• Understand customer needs

  • Define the product

  • Describe the product strategy

  • Explain the go-to-market strategy

  • Compile requirements

  • Guide product engineering

  • Direct sales and marketing tactics

  • Be the point of contact for the product

  • Own the product roadmap and communicate changes.

As we mentioned earlier, a difference with digital products is that digital product managers have access to more data. DPM has access to a range of metrics created from the customer's interaction with the product that non-digital product managers simply do not have.

Because developers can modify digital products more rapidly, digital product managers learn new information constantly. This constant state of learning helps them find pain points and turn new insights into product and user-experience improvements for customers, turning good products into great products.

For example, Grammarly, a popular writing tool, tracks data on its users, such as how many times the user opens the app, how many words the user writes, and even the accuracy of the user's writing. Because Grammarly is a digital product, it captures this information in real-time.

A non-digital product won't have this type of data without additional consumer research. Even if you gather this data manually, it won't be timely and might not be very accurate.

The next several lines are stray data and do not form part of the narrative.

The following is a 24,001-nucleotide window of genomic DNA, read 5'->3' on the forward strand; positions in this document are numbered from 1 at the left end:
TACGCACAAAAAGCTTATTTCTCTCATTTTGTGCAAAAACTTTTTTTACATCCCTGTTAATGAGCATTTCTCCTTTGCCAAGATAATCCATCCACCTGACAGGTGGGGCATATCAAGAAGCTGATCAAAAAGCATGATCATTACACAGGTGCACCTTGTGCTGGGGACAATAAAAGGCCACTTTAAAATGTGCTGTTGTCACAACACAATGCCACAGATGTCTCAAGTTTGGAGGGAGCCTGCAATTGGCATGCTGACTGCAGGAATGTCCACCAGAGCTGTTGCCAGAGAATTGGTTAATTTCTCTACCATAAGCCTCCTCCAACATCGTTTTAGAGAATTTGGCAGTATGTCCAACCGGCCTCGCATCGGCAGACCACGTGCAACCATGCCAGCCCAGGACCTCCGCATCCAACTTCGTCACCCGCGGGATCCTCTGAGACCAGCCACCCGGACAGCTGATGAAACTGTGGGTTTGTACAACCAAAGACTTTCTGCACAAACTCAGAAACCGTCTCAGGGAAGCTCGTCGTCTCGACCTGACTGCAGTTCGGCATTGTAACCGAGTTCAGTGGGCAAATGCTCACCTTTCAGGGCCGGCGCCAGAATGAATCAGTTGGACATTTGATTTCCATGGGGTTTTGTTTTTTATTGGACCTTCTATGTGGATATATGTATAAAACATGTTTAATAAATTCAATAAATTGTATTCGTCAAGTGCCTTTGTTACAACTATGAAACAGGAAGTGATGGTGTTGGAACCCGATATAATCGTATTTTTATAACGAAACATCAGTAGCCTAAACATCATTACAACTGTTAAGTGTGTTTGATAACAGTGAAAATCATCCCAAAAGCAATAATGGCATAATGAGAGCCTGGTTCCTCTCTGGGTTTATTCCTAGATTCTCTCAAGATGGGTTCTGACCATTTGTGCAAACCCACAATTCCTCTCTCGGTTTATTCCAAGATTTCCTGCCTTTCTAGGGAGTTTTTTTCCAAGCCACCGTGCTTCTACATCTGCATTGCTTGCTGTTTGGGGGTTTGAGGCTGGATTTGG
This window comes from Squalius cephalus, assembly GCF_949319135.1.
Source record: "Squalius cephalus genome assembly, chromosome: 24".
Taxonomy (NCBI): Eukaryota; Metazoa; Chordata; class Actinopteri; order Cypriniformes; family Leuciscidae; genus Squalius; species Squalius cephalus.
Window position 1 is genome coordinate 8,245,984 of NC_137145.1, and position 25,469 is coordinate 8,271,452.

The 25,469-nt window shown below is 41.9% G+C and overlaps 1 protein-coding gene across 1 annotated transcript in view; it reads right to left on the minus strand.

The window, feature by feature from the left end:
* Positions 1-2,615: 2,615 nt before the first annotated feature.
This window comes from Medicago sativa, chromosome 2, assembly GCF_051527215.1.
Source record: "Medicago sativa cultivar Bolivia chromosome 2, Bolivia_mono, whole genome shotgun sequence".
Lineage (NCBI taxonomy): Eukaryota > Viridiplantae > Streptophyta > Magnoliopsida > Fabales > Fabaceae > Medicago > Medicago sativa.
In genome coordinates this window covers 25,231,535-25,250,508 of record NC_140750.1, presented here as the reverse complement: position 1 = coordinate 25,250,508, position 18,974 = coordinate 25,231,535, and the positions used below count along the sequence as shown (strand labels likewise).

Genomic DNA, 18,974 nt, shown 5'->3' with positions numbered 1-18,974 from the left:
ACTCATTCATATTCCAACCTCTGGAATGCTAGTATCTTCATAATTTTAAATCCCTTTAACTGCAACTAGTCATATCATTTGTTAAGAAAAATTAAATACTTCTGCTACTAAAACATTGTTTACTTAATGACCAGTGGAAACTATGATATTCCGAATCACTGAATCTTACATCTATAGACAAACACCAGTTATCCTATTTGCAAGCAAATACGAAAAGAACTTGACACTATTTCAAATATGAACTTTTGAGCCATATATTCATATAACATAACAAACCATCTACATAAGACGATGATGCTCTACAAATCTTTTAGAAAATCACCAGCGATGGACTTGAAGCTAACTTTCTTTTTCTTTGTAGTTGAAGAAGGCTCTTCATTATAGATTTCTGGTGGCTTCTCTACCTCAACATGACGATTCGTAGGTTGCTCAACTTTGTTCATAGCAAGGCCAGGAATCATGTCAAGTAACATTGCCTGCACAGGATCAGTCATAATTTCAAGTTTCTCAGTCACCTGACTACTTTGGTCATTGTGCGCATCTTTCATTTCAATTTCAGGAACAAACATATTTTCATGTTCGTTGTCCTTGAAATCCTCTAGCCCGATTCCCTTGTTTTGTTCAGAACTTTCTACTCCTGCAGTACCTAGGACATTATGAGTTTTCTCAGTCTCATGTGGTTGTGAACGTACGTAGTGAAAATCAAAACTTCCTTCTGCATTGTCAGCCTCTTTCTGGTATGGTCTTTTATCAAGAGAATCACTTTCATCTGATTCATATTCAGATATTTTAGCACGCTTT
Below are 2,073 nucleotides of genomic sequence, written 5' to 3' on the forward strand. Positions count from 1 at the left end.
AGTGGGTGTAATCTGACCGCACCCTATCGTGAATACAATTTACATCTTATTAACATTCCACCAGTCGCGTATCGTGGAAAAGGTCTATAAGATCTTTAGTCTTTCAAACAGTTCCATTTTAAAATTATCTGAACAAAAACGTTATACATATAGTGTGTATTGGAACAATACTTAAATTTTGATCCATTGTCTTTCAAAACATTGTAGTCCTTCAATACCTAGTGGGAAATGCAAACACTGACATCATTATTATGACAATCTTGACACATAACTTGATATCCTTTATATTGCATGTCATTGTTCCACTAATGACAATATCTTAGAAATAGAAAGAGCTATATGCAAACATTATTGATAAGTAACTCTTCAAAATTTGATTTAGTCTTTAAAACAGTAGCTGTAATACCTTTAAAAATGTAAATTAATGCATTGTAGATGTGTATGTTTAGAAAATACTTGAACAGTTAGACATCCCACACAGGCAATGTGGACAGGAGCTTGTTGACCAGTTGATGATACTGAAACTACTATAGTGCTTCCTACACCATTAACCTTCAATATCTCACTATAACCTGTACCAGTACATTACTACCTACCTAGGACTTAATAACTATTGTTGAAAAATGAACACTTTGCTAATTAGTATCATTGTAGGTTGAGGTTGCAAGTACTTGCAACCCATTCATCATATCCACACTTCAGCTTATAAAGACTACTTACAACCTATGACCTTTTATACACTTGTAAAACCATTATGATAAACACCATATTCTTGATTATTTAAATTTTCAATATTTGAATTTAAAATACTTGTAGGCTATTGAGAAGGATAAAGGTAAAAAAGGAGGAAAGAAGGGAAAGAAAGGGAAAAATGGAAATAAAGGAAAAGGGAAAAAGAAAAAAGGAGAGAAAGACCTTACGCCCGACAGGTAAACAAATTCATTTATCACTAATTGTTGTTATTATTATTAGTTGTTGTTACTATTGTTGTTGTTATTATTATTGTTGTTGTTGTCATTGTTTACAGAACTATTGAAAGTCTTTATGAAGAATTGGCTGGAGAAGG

8 stages of the digital product management process

Because digital product management is a structural process, it's carried out and measured in eight stages, with each step designed to bring the best out of the product. If you follow the process well, it will save you and your stakeholders time and money. More importantly, if you complete the process successfully, you will have made the product better for the customer.

Tip: Use field-tested project management and software development methodologies like the Agile method and Scrum framework to manage and work through all the DPM process stages efficiently.

The stages of digital product management are:

1. Customer analysis